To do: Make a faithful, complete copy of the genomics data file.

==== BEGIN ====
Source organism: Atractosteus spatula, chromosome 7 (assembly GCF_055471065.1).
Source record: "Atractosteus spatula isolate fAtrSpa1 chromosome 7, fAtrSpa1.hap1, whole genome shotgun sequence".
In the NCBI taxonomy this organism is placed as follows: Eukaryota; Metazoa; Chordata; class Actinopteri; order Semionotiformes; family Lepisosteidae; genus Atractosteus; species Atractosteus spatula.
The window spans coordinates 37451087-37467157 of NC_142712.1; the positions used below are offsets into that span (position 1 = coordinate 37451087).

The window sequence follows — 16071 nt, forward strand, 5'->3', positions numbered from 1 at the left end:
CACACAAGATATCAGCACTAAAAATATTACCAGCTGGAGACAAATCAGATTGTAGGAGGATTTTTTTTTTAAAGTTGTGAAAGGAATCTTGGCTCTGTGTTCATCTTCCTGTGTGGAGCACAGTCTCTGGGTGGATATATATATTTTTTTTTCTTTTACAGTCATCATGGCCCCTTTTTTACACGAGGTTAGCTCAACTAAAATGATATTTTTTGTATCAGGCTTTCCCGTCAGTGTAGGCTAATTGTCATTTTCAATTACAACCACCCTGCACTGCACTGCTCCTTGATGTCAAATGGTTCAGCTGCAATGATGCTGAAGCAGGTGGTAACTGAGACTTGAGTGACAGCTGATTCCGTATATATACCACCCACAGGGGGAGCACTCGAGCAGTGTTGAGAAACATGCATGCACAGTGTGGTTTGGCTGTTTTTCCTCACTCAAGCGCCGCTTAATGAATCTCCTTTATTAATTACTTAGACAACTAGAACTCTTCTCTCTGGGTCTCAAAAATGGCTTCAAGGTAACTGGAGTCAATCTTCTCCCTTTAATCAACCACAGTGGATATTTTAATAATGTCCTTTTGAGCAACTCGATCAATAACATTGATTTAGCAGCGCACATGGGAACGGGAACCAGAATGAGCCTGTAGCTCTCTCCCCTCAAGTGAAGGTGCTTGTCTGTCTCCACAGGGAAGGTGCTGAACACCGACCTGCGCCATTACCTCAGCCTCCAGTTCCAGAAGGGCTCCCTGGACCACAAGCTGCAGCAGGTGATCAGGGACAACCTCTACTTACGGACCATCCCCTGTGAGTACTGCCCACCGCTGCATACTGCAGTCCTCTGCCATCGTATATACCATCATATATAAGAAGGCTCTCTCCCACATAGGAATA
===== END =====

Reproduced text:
Source organism: Atractosteus spatula, chromosome 7 (assembly GCF_055471065.1).
Source record: "Atractosteus spatula isolate fAtrSpa1 chromosome 7, fAtrSpa1.hap1, whole genome shotgun sequence".
In the NCBI taxonomy this organism is placed as follows: Eukaryota; Metazoa; Chordata; class Actinopteri; order Semionotiformes; family Lepisosteidae; genus Atractosteus; species Atractosteus spatula.
The window spans coordinates 37451087-37467157 of NC_142712.1; the positions used below are offsets into that span (position 1 = coordinate 37451087).

The window sequence follows — 16071 nt, forward strand, 5'->3', positions numbered from 1 at the left end:
CACACAAGATATCAGCACTAAAAATATTACCAGCTGGAGACAAATCAGATTGTAGGAGGATTTTTTTTTTAAAGTTGTGAAAGGAATCTTGGCTCTGTGTTCATCTTCCTGTGTGGAGCACAGTCTCTGGGTGGATATATATATTTTTTTTTCTTTTACAGTCATCATGGCCCCTTTTTTACACGAGGTTAGCTCAACTAAAATGATATTTTTTGTATCAGGCTTTCCCGTCAGTGTAGGCTAATTGTCATTTTCAATTACAACCACCCTGCACTGCACTGCTCCTTGATGTCAAATGGTTCAGCTGCAATGATGCTGAAGCAGGTGGTAACTGAGACTTGAGTGACAGCTGATTCCGTATATATACCACCCACAGGGGGAGCACTCGAGCAGTGTTGAGAAACATGCATGCACAGTGTGGTTTGGCTGTTTTTCCTCACTCAAGCGCCGCTTAATGAATCTCCTTTATTAATTACTTAGACAACTAGAACTCTTCTCTCTGGGTCTCAAAAATGGCTTCAAGGTAACTGGAGTCAATCTTCTCCCTTTAATCAACCACAGTGGATATTTTAATAATGTCCTTTTGAGCAACTCGATCAATAACATTGATTTAGCAGCGCACATGGGAACGGGAACCAGAATGAGCCTGTAGCTCTCTCCCCTCAAGTGAAGGTGCTTGTCTGTCTCCACAGGGAAGGTGCTGAACACCGACCTGCGCCATTACCTCAGCCTCCAGTTCCAGAAGGGCTCCCTGGACCACAAGCTGCAGCAGGTGATCAGGGACAACCTCTACTTACGGACCATCCCCTGTGAGTACTGCCCACCGCTGCATACTGCAGTCCTCTGCCATCGTATATACCATCATATATAAGAAGGCTCTCTCCCACATAGGAATA